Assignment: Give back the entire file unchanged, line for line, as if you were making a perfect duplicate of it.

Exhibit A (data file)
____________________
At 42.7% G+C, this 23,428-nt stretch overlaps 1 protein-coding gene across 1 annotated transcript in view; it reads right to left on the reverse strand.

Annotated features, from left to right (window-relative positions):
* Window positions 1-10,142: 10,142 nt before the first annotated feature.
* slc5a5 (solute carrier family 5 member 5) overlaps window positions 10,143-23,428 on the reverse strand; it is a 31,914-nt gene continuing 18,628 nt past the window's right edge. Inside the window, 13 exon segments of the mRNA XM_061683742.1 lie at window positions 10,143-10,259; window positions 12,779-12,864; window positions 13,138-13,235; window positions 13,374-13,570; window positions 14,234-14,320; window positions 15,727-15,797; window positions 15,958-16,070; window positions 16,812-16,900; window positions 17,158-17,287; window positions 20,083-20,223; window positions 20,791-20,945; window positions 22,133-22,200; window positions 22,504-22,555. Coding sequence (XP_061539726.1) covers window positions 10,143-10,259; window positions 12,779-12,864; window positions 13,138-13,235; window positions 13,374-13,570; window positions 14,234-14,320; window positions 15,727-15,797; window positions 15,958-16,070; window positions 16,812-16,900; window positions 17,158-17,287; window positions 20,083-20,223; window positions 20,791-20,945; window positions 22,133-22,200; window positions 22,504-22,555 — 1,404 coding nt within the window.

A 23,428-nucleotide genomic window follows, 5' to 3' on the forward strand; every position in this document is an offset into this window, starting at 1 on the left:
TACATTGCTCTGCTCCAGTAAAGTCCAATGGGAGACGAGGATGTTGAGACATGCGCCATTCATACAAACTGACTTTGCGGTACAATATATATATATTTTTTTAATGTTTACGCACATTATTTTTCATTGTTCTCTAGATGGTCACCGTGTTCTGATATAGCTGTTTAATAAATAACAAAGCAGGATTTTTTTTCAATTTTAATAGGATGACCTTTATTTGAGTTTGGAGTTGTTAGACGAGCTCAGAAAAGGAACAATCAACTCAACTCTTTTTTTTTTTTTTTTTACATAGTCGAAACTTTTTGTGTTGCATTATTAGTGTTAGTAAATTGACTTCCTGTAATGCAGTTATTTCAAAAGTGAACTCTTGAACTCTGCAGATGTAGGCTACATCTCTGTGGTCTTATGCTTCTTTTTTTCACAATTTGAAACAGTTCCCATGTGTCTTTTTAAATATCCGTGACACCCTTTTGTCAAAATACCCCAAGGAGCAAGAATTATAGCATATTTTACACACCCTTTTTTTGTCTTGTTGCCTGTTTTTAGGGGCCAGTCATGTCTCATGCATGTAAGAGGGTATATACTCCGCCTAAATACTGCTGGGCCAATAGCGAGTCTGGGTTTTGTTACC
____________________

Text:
At 42.7% G+C, this 23,428-nt stretch overlaps 1 protein-coding gene across 1 annotated transcript in view; it reads right to left on the reverse strand.

Annotated features, from left to right (window-relative positions):
* Window positions 1-10,142: 10,142 nt before the first annotated feature.
* slc5a5 (solute carrier family 5 member 5) overlaps window positions 10,143-23,428 on the reverse strand; it is a 31,914-nt gene continuing 18,628 nt past the window's right edge. Inside the window, 13 exon segments of the mRNA XM_061683742.1 lie at window positions 10,143-10,259; window positions 12,779-12,864; window positions 13,138-13,235; window positions 13,374-13,570; window positions 14,234-14,320; window positions 15,727-15,797; window positions 15,958-16,070; window positions 16,812-16,900; window positions 17,158-17,287; window positions 20,083-20,223; window positions 20,791-20,945; window positions 22,133-22,200; window positions 22,504-22,555. Coding sequence (XP_061539726.1) covers window positions 10,143-10,259; window positions 12,779-12,864; window positions 13,138-13,235; window positions 13,374-13,570; window positions 14,234-14,320; window positions 15,727-15,797; window positions 15,958-16,070; window positions 16,812-16,900; window positions 17,158-17,287; window positions 20,083-20,223; window positions 20,791-20,945; window positions 22,133-22,200; window positions 22,504-22,555 — 1,404 coding nt within the window.

A 23,428-nucleotide genomic window follows, 5' to 3' on the forward strand; every position in this document is an offset into this window, starting at 1 on the left:
TACATTGCTCTGCTCCAGTAAAGTCCAATGGGAGACGAGGATGTTGAGACATGCGCCATTCATACAAACTGACTTTGCGGTACAATATATATATATTTTTTTAATGTTTACGCACATTATTTTTCATTGTTCTCTAGATGGTCACCGTGTTCTGATATAGCTGTTTAATAAATAACAAAGCAGGATTTTTTTTCAATTTTAATAGGATGACCTTTATTTGAGTTTGGAGTTGTTAGACGAGCTCAGAAAAGGAACAATCAACTCAACTCTTTTTTTTTTTTTTTTTACATAGTCGAAACTTTTTGTGTTGCATTATTAGTGTTAGTAAATTGACTTCCTGTAATGCAGTTATTTCAAAAGTGAACTCTTGAACTCTGCAGATGTAGGCTACATCTCTGTGGTCTTATGCTTCTTTTTTTCACAATTTGAAACAGTTCCCATGTGTCTTTTTAAATATCCGTGACACCCTTTTGTCAAAATACCCCAAGGAGCAAGAATTATAGCATATTTTACACACCCTTTTTTTGTCTTGTTGCCTGTTTTTAGGGGCCAGTCATGTCTCATGCATGTAAGAGGGTATATACTCCGCCTAAATACTGCTGGGCCAATAGCGAGTCTGGGTTTTGTTACC